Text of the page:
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This is a truly evocative exhibition, which shows the essence of Paris and which everyone will be able to see until September 4th in the fantastic Ara Pacis Museum.
A truly impressive exhibition
130 photographs are exhibited at the suggestive Ara Pacis Museum at the moment, which everyone will be able to see until September 4th. They are the protagonists of “Robert Doisneau”, an evocative exhibition that aims to illustrate Parisian every-day life, which also wants to pay homage to the French photographer Robert Doisneau.
This exhibition is a series of shots that were taken in Paris at the turn of the 40s and 60s. They are black and white photographs, depicting normal scenes of everyday life. There are therefore no models posing, simply because each image was taken in a natural way.
Precisely for this reason, it is particularly suggestive. Each shot contains the essence of the characters and consequently also their feelings and their emotions.
The shots have been sorted into sections, each of which represents a different type of person. However, the characters of the noble families are not present. The photographer’s goal was to represent the Parisian people of the 40s, 50s and 60s, showing all their strengths and weaknesses.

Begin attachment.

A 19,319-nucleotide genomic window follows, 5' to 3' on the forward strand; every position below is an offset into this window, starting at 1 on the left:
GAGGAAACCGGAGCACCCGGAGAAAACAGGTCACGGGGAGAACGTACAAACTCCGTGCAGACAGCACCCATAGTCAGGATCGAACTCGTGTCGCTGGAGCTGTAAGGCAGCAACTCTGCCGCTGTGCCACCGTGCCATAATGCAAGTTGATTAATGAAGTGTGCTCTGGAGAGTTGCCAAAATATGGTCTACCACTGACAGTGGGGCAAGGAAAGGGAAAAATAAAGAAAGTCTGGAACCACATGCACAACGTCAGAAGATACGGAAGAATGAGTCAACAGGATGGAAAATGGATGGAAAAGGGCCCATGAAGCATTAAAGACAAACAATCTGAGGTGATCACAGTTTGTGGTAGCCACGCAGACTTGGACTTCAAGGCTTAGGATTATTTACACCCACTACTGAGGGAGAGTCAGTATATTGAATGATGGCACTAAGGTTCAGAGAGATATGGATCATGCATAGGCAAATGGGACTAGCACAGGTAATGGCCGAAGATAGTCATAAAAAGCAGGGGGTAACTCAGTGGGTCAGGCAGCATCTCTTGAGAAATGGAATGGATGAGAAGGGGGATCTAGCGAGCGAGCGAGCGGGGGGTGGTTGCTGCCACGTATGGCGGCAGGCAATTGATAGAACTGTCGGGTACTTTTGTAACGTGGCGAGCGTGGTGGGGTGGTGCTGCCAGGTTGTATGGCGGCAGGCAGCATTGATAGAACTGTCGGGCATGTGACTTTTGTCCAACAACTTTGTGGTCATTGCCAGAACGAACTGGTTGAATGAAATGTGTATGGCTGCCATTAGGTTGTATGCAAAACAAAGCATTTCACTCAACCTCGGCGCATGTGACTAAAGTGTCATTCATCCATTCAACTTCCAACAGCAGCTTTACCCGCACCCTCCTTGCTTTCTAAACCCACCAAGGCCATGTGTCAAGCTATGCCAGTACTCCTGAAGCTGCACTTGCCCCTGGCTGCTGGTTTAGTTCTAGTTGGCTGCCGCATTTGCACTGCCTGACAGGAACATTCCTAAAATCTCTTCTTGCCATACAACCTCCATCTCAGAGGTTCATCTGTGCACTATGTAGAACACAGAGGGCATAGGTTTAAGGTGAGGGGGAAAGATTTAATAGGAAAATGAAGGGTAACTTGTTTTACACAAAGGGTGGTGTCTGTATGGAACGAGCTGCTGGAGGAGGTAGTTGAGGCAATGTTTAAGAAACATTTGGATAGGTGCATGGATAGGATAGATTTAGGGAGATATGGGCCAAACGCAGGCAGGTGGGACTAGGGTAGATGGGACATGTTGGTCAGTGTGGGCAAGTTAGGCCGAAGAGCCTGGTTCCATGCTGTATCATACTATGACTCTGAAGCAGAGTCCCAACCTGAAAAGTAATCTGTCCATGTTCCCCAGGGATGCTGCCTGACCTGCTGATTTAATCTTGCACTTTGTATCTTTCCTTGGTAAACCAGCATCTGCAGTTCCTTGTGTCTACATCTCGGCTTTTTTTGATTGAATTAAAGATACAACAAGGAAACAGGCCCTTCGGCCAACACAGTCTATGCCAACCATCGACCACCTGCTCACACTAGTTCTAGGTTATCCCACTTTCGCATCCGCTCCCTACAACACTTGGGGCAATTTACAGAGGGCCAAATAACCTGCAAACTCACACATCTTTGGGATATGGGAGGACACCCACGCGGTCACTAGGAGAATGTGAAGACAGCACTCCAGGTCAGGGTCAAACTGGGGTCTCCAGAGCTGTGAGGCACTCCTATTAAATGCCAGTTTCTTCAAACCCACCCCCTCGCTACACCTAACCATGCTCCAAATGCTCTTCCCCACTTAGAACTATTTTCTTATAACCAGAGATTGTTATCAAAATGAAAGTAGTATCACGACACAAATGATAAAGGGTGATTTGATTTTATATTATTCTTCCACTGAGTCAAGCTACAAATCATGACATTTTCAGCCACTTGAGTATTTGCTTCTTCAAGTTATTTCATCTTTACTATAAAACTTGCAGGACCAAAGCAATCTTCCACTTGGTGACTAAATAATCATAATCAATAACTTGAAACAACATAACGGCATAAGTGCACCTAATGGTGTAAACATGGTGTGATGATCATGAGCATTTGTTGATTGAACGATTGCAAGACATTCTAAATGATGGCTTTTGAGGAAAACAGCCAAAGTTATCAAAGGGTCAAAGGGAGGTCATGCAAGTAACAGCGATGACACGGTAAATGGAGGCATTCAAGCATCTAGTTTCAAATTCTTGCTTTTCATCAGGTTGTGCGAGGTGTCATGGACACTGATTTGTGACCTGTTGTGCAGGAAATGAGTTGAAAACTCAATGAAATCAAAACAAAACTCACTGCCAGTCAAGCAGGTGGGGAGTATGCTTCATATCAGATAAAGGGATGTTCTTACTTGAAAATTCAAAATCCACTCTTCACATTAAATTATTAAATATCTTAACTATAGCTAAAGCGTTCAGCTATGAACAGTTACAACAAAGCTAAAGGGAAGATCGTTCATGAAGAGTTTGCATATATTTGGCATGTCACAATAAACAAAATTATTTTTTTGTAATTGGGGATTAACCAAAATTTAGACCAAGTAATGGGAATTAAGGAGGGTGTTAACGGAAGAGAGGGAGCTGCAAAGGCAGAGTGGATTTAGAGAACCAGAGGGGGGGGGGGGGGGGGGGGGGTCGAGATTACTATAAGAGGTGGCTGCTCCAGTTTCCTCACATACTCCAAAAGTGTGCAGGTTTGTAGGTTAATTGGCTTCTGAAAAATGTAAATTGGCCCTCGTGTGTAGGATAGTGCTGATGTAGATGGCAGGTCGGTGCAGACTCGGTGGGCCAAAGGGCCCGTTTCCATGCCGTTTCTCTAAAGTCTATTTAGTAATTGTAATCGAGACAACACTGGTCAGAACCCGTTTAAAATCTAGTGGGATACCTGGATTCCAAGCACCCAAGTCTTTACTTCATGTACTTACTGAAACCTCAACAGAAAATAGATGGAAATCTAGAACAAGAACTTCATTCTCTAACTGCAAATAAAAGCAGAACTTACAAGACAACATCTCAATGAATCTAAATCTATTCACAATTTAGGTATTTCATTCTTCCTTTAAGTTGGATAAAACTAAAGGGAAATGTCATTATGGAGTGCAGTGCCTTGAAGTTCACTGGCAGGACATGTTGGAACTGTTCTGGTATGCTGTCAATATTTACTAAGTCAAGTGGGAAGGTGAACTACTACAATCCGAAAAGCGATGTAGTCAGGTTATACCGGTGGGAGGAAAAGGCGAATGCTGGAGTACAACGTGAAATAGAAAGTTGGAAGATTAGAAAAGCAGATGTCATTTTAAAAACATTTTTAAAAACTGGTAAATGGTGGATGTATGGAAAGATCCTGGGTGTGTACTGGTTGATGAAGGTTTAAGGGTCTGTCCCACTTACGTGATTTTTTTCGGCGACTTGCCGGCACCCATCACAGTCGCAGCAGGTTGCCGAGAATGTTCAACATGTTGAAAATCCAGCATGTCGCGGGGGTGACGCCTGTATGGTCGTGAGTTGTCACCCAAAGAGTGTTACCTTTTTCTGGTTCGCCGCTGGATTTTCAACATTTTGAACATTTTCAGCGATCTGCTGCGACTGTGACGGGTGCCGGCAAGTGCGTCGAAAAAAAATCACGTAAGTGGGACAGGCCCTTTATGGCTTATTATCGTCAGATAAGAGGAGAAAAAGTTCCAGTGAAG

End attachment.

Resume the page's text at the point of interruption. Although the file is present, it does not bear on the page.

The essence of Paris
All the shots come from the Atelier Robert Doisneau in Montrouge, which houses over 400,000 photographs.
These are images that the photographer shot while wandering the streets of Paris, accompanied by his camera and the desire to depict the lives and essence of ordinary people.
He believed that he had learned the greatest lessons ever from the French suburbs, which is why he was particularly interested in highlighting them.
He had thus succeeded in giving a fresco of Paris, which showed every side of the city; the romantic one, that of the working class, also illustrating the life of the children of the city.
An incredible structure
The temporary home of this evocative exhibition is the Ara Pacis Museum, a structure located in the heart of the capital, and which was the first to be built immediately after the fall of fascism.
It was born thanks to a Richard Meier project, who in the 1950s gave life to some of the most important museums and churches of the century, including the enchanting sail-shaped church in the Tor Tre Teste district.
Today, the museum not only hosts incredible exhibitions, but also preserves one of the greatest examples of classical art, the Ara Pacis. It is an altar that was built in 13 BC to celebrate the return of Augustus from the countryside in Spain and Gaul, which was then rebuilt to celebrate the biennial of the emperor’s birth. It is a truly amazing structure.